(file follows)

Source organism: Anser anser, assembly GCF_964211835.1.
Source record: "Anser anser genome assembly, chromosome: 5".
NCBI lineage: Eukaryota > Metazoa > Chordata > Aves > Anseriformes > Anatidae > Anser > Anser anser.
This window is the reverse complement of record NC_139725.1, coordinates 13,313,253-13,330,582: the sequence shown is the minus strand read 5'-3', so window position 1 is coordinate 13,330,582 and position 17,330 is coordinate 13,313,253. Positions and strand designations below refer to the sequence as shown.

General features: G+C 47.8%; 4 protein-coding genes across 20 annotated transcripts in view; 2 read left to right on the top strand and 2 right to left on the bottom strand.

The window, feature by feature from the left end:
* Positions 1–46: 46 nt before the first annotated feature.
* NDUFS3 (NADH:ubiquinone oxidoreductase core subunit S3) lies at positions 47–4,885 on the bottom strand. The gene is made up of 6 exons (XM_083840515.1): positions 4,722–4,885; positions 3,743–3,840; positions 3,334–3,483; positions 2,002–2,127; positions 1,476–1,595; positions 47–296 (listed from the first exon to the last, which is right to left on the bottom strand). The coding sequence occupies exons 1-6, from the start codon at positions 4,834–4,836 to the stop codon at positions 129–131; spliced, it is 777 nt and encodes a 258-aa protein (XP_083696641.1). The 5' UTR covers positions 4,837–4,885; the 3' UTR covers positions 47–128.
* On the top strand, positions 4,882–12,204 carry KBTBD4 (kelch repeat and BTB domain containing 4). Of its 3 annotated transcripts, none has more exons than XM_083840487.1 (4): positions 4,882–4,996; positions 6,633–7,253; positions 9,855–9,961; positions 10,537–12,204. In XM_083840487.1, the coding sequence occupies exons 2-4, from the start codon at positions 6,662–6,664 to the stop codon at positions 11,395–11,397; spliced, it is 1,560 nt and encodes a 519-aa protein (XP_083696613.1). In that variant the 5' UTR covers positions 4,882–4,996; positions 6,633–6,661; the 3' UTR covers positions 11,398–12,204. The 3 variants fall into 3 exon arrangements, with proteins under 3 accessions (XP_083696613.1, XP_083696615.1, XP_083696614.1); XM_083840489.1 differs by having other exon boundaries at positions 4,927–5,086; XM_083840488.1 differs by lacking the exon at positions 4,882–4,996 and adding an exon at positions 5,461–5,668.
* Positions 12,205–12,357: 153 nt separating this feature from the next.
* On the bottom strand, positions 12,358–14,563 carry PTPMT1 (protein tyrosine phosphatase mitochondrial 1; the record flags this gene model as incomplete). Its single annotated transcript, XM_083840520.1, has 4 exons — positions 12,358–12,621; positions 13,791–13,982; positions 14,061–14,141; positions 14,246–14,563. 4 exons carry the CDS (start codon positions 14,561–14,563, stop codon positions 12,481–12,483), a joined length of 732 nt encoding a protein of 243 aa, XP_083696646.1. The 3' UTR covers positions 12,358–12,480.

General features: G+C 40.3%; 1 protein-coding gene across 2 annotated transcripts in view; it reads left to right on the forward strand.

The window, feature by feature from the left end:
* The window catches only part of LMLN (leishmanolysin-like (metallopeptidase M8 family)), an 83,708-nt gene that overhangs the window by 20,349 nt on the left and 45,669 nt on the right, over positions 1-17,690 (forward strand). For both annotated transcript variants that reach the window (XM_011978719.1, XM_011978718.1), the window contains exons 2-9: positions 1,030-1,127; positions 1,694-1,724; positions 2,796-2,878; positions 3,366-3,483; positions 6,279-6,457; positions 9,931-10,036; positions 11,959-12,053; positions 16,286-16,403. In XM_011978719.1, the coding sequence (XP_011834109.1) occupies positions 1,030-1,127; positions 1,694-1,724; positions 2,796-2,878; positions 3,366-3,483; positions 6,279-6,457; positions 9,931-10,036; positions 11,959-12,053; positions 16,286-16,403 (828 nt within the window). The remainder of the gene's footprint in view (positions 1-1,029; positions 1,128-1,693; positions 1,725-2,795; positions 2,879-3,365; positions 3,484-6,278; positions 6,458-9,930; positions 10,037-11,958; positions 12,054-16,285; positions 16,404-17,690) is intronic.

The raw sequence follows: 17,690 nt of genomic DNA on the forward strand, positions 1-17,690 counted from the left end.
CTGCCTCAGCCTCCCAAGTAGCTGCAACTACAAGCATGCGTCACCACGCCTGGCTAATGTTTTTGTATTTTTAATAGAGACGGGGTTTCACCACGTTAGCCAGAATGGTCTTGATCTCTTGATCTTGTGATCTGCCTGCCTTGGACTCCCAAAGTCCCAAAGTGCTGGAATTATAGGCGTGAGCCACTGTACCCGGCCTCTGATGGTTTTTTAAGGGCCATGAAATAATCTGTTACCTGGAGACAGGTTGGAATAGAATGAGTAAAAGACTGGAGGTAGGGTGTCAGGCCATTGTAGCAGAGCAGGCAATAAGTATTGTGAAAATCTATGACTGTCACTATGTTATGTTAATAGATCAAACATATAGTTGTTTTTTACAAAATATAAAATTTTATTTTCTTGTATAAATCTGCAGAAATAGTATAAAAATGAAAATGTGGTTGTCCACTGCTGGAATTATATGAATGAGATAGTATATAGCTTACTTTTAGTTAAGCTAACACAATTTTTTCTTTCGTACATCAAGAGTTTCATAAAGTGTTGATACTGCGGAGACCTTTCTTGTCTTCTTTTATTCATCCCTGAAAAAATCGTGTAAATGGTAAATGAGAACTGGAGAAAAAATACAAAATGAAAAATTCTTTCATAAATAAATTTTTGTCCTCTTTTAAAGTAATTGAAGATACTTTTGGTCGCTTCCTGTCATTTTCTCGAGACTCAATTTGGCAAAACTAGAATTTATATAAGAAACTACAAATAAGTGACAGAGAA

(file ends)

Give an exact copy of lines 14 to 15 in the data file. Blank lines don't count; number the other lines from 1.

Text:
* The window catches only part of LMLN (leishmanolysin-like (metallopeptidase M8 family)), an 83,708-nt gene that overhangs the window by 20,349 nt on the left and 45,669 nt on the right, over positions 1-17,690 (forward strand). For both annotated transcript variants that reach the window (XM_011978719.1, XM_011978718.1), the window contains exons 2-9: positions 1,030-1,127; positions 1,694-1,724; positions 2,796-2,878; positions 3,366-3,483; positions 6,279-6,457; positions 9,931-10,036; positions 11,959-12,053; positions 16,286-16,403. In XM_011978719.1, the coding sequence (XP_011834109.1) occupies positions 1,030-1,127; positions 1,694-1,724; positions 2,796-2,878; positions 3,366-3,483; positions 6,279-6,457; positions 9,931-10,036; positions 11,959-12,053; positions 16,286-16,403 (828 nt within the window). The remainder of the gene's footprint in view (positions 1-1,029; positions 1,128-1,693; positions 1,725-2,795; positions 2,879-3,365; positions 3,484-6,278; positions 6,458-9,930; positions 10,037-11,958; positions 12,054-16,285; positions 16,404-17,690) is intronic.

The raw sequence follows: 17,690 nt of genomic DNA on the forward strand, positions 1-17,690 counted from the left end.